Building the AMT 1970 Chevelle 454 SS American Muscle Car
April 18, 2016 in Cars & Motorcycles
Way back in 1964, GM prohibited the use of engines larger than 400-ci in their A-body intermediates, for some stupid reason, right in the middle of the muscle car wars. It wasn’t until 1970 when they lifted the ban, due to stiff competition from Ford and Mopar. They allowed each division to produce one muscle car before strict emission laws took effect. Hence, the 454 Chevelle SS was born, burning up the quarter mile in 13.10 seconds at 111.10 m.p.h.! Of the 53,599 SS Chevelles produced only 3,773 were equipped with the LS6 and LS5 engines.
AMT/ERTL offers this 25th scale kit in white plastic. The instruction sheet is straight forward, broken down to four basic sections starting with the engine of course, done both as a stock or the one I chose, the custom version. I added the plug wires using .015 solder for some additional detail. Next come the wheels and tires, again in the stock or custom version. In this case I chose the stock version and decided to add thin red lines on the tires as often seen on muscle cars of the era. I hand painted them on with a detailer brush. I used a black wash on the chrome wheels to knock down the kit chrome.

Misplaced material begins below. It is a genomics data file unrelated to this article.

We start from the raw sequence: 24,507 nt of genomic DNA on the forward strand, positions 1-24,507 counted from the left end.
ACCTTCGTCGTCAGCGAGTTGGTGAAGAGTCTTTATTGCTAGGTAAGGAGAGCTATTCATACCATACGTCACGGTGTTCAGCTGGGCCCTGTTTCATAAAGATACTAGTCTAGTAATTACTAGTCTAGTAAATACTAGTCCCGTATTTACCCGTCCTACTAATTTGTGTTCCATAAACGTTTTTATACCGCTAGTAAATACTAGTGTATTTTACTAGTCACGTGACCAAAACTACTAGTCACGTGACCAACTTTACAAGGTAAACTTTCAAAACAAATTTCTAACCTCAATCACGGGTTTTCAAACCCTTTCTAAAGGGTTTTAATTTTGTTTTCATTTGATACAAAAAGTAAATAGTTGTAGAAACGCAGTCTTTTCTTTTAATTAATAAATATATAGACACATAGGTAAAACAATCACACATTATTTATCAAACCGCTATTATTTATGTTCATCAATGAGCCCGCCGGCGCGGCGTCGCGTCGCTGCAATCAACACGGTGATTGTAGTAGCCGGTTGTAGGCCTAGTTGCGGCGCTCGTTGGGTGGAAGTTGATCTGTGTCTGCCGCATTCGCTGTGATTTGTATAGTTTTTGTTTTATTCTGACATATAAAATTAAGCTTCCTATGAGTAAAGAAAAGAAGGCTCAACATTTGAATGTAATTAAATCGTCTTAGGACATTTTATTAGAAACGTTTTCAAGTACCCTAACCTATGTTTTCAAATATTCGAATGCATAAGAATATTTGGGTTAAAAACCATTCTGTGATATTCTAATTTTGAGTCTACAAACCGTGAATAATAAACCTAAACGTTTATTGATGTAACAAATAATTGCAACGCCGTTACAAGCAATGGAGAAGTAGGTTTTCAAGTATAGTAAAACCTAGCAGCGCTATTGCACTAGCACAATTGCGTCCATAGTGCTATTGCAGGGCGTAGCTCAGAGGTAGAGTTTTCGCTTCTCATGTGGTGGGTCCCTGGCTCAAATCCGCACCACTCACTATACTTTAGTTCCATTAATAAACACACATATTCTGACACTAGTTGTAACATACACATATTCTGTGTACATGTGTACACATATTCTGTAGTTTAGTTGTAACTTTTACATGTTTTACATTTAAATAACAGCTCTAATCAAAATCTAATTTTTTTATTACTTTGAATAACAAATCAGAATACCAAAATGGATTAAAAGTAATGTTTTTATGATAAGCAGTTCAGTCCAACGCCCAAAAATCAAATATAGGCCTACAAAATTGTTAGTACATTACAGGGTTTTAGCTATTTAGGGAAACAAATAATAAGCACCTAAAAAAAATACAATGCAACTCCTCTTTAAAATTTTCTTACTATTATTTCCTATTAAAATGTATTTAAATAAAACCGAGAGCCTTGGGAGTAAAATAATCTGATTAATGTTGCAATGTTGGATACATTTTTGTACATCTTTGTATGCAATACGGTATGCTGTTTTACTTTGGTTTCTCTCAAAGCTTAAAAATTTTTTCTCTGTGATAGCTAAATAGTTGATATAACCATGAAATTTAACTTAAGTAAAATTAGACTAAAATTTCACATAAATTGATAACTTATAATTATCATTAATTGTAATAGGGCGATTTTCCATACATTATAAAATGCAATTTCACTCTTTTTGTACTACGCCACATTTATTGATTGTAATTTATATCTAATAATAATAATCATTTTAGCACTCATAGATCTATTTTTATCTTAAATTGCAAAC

The interior is well done with only eight parts, and I chose to do the interior in aircraft interior black and semi-gloss black with silver accents. Decals are provided for the instruments that I managed to destroy, so I reverted back to the old school method using paint. The chassis assembly came next and I kept that simple as well and painted it all in semi-gloss black with some flat black detailing, and used aluminum for the exhaust and mufflers.
I decided to paint the body with Tamiya Bright Red using their rattle can method, and chose to paint the bumpers in the body color. The decals for the stripes were very old but did not shatter. I picked though my decal stock and found a flame pattern I liked, so I added it to break up all that red. Bare Metal foil was used for the chrome trim and the clear parts for the windows were given the Future bath.
The final stage is putting all the sub-assemblies together and I was relived to find everything went together quite easily. I like the stance of the finished model as well. Though I bought this kit out of the trunk of a car from a fellow modeler, I believe it has just been re-released and available on the shelves once again.
6 additional images. Click to enlarge